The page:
In the mobile connected world we live in, we want to connect with brands no matter where we are and what we’re doing, which means that we have to be able to reach them no matter what device we’re accessing content on. That of course means that websites should be available for mobile, tablets and desktops if we want customers to connect with us in a meaningful way.

The answer to this for many businesses is a Responsive Web Design (RWD) site, as it adapts to fit any screen. RWD is the cheaper option when it comes to having a mobile site and is recommended by Google as the design choice for mobile. It’s also better for SEO, as it doesn’t depend on two URLs (a mobile URL and a desktop URL).

It’s useful too to ensure that there’s a call button on your site so that when someone’s accessing it through mobile, they have the ability to call you instantly. This is especially useful for local businesses as the customer has the ability to call when nearby to check that you have what they need, for example.

#6: Growth Hacker Marketing

Finally, because there are many ways in which a business can apply simple hacks to build great customer relationships, I’d like to alert you to growth hacking. Whilst many people dismiss the concept as nothing more than a current buzzword, growth hacking techniques do have some interesting and applicable ways to grow business and relationships with customers. As mentioned, Dropbox did this successfully , thanks to the man who’s now known as the godfather of growth hacking Sean Ellis , who was one of the founders.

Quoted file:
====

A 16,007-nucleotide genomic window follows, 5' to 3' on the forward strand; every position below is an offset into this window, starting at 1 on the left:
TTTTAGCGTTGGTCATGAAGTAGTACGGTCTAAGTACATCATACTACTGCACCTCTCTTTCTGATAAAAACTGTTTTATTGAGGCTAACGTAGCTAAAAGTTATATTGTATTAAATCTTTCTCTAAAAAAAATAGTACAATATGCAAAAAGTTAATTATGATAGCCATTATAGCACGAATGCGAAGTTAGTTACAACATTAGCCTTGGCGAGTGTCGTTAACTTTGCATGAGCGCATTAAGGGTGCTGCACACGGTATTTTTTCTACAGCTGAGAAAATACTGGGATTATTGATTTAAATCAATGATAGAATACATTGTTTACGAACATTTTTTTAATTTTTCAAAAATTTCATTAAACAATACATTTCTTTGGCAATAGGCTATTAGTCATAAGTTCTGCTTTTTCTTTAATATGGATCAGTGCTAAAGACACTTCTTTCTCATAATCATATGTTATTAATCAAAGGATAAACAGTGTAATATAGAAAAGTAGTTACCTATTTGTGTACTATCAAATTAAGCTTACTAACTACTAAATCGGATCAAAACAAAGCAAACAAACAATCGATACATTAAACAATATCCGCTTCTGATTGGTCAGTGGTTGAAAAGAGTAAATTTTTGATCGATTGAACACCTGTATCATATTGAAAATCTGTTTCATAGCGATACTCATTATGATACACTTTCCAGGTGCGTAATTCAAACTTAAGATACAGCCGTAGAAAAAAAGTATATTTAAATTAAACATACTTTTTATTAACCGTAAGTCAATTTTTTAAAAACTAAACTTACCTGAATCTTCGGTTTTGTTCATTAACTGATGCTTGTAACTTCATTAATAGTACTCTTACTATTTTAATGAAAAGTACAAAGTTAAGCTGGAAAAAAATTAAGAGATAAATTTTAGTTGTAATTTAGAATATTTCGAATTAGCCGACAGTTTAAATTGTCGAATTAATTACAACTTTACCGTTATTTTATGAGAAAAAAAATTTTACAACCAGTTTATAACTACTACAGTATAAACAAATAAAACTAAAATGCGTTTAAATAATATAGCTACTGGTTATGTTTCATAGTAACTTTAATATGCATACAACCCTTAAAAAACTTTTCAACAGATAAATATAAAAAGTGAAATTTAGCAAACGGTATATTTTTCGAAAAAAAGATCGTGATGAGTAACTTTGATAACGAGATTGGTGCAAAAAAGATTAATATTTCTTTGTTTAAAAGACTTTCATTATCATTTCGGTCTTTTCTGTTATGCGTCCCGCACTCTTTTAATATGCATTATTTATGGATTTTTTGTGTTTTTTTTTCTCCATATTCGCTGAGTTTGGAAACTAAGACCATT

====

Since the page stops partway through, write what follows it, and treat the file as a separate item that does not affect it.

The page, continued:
The principles of growth hacking include:

  • Creating a product that fits the market
  • Getting the sales message out in different channels
  • Using analytics to understand customer behavior so that the company can adapt
  • Gathering feedback from users and customers
  • Using social media to spread the word and find brand ambassadors
  • Applying hacks such as the Dropbox landing page example as suggested by analytics data and feedback
  • Repeat all of the above continuously so that you are always aware what the customer wants

It’s a big subject and one that you don’t have to study in detail in order to be able to apply it. Many of the hacks we’ve suggested in this article can be attributed to growth hacking and the main idea is that you grow your business and customer relationships without spending huge wads of cash. If you can’t afford it (or even if you can) there’s no need for a glitzy launch that runs into the 1000s, or for a huge AdWords spend, or anything in fact that costs a lot of money. The resources are all there for you and many of them are either free or cost next to nothing, except perhaps time.

Great customer relationships are built on the product and the experiences that you as a business serve. Create a buzz around your products using the tips listed above and before you know it, you could be the next company raking in as much as Dropbox.